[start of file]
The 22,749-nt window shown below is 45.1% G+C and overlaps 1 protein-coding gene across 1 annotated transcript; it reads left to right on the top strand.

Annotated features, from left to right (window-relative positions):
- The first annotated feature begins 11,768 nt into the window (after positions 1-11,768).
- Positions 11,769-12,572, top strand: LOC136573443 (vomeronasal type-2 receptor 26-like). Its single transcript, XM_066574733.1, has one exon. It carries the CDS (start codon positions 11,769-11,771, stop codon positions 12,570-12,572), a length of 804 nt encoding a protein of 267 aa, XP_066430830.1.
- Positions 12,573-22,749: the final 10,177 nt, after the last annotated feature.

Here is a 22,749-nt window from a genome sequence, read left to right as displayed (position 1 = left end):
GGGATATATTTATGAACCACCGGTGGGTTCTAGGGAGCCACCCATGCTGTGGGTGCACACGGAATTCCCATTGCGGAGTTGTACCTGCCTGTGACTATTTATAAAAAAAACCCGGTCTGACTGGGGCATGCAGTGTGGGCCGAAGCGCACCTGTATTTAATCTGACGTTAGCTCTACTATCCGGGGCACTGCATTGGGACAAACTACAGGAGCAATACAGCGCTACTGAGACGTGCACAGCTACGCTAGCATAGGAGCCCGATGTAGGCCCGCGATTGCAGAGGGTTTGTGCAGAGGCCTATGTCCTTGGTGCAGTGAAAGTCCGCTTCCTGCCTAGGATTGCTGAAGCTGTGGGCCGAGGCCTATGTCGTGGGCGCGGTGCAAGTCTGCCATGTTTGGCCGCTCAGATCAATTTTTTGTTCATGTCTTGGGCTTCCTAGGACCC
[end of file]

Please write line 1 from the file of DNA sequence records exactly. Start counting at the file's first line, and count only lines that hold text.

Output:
The 22,749-nt window shown below is 45.1% G+C and overlaps 1 protein-coding gene across 1 annotated transcript; it reads left to right on the top strand.